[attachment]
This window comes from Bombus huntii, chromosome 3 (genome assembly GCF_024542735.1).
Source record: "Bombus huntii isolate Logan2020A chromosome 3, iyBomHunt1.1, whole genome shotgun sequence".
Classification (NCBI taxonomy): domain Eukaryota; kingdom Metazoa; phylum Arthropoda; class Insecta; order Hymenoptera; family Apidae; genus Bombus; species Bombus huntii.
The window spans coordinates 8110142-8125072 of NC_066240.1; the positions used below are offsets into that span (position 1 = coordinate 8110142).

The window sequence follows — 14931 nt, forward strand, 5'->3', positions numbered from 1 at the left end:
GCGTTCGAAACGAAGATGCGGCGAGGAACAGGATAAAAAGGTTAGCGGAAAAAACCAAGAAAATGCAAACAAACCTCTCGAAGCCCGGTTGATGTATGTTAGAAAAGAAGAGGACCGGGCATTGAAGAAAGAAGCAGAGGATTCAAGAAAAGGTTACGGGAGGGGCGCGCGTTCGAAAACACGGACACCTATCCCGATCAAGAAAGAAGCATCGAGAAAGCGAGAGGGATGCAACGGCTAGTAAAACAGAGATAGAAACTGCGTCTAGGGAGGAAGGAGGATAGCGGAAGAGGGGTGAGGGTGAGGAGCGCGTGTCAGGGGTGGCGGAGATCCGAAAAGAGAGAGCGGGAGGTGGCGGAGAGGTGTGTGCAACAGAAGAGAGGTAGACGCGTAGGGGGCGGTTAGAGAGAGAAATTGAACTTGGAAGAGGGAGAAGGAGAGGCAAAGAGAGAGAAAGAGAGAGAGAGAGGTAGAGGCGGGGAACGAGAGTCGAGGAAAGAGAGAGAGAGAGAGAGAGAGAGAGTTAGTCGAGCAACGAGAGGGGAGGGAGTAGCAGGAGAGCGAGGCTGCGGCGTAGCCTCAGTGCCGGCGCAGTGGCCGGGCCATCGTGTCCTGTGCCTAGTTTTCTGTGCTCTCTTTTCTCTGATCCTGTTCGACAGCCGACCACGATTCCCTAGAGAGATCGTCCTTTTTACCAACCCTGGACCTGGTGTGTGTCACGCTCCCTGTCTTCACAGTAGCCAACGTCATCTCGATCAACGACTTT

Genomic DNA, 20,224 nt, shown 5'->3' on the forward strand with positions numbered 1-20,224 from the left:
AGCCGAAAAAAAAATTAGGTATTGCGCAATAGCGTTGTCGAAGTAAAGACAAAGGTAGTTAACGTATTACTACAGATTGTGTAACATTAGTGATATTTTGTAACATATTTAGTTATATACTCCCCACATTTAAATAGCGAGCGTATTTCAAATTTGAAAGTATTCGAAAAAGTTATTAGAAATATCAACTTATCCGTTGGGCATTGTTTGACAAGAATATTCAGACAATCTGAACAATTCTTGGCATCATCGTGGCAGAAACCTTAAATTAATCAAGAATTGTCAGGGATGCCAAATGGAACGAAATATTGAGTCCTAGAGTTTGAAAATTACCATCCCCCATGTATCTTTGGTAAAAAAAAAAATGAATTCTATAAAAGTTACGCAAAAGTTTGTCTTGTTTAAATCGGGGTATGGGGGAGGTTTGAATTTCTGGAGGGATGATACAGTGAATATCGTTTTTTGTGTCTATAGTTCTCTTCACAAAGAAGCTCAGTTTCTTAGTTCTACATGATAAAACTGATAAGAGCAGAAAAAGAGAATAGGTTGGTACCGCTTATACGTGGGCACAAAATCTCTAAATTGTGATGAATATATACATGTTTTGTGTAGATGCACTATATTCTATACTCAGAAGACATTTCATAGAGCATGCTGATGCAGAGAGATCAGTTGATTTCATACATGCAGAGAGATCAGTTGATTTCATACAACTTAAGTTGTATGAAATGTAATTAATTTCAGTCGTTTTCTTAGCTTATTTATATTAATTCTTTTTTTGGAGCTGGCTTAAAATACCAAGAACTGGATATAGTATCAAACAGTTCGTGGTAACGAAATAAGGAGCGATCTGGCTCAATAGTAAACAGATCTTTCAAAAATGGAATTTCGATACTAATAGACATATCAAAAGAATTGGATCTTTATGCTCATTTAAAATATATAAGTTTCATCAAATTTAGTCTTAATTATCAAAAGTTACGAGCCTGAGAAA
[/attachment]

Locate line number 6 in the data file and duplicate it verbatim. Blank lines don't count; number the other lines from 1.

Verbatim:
GCGTTCGAAACGAAGATGCGGCGAGGAACAGGATAAAAAGGTTAGCGGAAAAAACCAAGAAAATGCAAACAAACCTCTCGAAGCCCGGTTGATGTATGTTAGAAAAGAAGAGGACCGGGCATTGAAGAAAGAAGCAGAGGATTCAAGAAAAGGTTACGGGAGGGGCGCGCGTTCGAAAACACGGACACCTATCCCGATCAAGAAAGAAGCATCGAGAAAGCGAGAGGGATGCAACGGCTAGTAAAACAGAGATAGAAACTGCGTCTAGGGAGGAAGGAGGATAGCGGAAGAGGGGTGAGGGTGAGGAGCGCGTGTCAGGGGTGGCGGAGATCCGAAAAGAGAGAGCGGGAGGTGGCGGAGAGGTGTGTGCAACAGAAGAGAGGTAGACGCGTAGGGGGCGGTTAGAGAGAGAAATTGAACTTGGAAGAGGGAGAAGGAGAGGCAAAGAGAGAGAAAGAGAGAGAGAGAGGTAGAGGCGGGGAACGAGAGTCGAGGAAAGAGAGAGAGAGAGAGAGAGAGAGAGTTAGTCGAGCAACGAGAGGGGAGGGAGTAGCAGGAGAGCGAGGCTGCGGCGTAGCCTCAGTGCCGGCGCAGTGGCCGGGCCATCGTGTCCTGTGCCTAGTTTTCTGTGCTCTCTTTTCTCTGATCCTGTTCGACAGCCGACCACGATTCCCTAGAGAGATCGTCCTTTTTACCAACCCTGGACCTGGTGTGTGTCACGCTCCCTGTCTTCACAGTAGCCAACGTCATCTCGATCAACGACTTT